Why does it matter to demutualise the stock exchange?
Demutualisation is the process of converting a non-profit, mutually owned organisation to a profit making, investor-owned company. Traditionally, stock exchanges operate as mutually owned entities whose members (broker dealers with ‘seats’ on the exchange) are also its owners, with all the voting rights conferred by ownership. Essentially, what demutualization does is to separate ownership from the right of access to trading on an Exchange.
A demutualised exchange is therefore a limited liability company owned by shareholders who provide capital and share in profits or losses. Although, a demutualised exchange will continue to provide virtually the same services, it will have different governance structure in which outside shareholders will have the opportunity of representation on the board of directors.
A demutualised stock exchange may take different organisational forms: some exchanges have demutualised and become public companies listed on their own exchanges such as, the Australian Stock Exchange; other exchanges have demutualised, but remained private corporations like the Amsterdam Exchange and the Toronto Stock Exchange.
Since the first demutualisation by the Stockholm Stock Exchange in 1993, a number of stock exchanges especially in emerging market jurisdictions have either demutualised or are in the process of demutualising. These include those of Malaysia and India. In Africa, the Johannesburg Securities Exchange (JSE) was the first to demutualise having done so in July 2005.
According to data from the World Federation of Exchanges, more than 70 per cent of members have transformed their legal structure from non-profit mutual Exchanges into demutualized organisations.
The Nigerian Stock Exchange (NSE) was incorporated as a private company in September 1960 under the name of Lagos Stock Exchange, which was changed to the Nigerian Stock Exchange in December 1977. It was re-incorporated as a company limited by guarantee in December 1990 and has operated as such ever since. In recognition of the potentials of demutualisation in the development of the capital market, the NSE appears set to join the growing list of demutualised Exchanges.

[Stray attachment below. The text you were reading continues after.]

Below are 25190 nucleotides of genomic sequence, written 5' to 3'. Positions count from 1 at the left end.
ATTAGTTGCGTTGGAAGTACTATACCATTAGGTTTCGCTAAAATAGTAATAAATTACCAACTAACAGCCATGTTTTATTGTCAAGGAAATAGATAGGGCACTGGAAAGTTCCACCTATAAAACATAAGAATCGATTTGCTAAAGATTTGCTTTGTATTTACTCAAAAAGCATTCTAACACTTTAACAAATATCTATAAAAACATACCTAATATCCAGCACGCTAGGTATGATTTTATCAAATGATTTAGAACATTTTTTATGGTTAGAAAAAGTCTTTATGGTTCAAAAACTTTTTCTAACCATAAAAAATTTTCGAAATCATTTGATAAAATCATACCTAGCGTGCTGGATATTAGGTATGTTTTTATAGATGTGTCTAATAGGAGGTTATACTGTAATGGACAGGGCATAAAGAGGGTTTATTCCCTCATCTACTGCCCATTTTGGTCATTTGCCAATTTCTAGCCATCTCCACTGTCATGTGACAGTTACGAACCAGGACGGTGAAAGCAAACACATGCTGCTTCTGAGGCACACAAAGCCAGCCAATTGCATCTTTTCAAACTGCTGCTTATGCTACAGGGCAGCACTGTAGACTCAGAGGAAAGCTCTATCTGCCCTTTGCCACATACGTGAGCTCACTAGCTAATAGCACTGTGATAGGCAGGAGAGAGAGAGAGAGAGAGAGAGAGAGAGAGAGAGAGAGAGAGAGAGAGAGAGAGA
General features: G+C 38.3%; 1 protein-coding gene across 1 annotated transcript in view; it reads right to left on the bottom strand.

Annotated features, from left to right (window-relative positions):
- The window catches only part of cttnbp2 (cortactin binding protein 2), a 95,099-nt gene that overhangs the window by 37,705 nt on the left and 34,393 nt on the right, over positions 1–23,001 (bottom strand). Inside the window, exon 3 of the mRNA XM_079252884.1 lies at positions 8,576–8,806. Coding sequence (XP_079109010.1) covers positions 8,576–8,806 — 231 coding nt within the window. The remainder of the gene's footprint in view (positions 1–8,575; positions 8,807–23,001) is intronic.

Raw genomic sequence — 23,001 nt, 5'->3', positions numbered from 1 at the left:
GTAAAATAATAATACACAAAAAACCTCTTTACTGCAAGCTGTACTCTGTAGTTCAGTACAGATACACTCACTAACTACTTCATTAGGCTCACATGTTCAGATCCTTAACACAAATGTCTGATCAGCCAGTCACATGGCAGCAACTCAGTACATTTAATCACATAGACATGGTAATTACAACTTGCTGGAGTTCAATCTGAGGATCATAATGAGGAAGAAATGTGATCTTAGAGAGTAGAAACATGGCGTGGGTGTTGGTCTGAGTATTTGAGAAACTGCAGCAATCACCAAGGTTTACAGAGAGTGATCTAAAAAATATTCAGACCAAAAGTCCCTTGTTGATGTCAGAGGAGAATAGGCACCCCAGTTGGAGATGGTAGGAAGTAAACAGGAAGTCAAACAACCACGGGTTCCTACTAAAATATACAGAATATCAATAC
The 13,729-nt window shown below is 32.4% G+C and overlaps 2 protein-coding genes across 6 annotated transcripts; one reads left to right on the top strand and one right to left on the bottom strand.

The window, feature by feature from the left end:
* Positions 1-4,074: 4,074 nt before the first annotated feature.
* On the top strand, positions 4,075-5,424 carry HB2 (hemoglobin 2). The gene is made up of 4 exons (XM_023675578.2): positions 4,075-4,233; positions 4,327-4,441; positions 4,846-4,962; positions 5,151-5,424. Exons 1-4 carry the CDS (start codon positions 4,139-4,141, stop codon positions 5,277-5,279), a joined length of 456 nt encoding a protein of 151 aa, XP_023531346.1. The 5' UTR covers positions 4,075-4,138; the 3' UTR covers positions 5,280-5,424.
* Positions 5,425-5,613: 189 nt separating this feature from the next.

Already, members of the NSE at its Extra-ordinary General Meeting (EGM) held on March 30 2017, approved the demutualisation scheme of the Exchange. In addition, a Bill to that effect titled ‘Demutualisation of the Nigerian Stock Exchange, Bill, 2017,’ sponsored by Mr Ayo Tajudeen who chairs the House Committee on Capital Markets, has passed second reading in the House of Representatives.
The demutualisation of the NSE, which is now on a fast lane, is welcome news to many stakeholders because it is hoped that it will put the NSE in the league of demutualised exchanges and thereby enhance its competitiveness as well as improve market liquidity, which is critical for the development of the capital market in Nigeria.
A competitive stock exchange will be more efficient in running its business since the management of the Exchange will have a duty to maximise shareholders’ value.
Also, demutualisation will put the NSE in a better position to raise large pool of capital to finance modernization plans and new technology to compete in today’s global marketplace. It will spur innovation, which will eventually lead to more product offerings. It will equally change the way the Exchange is governed to provide for faster decision making capability.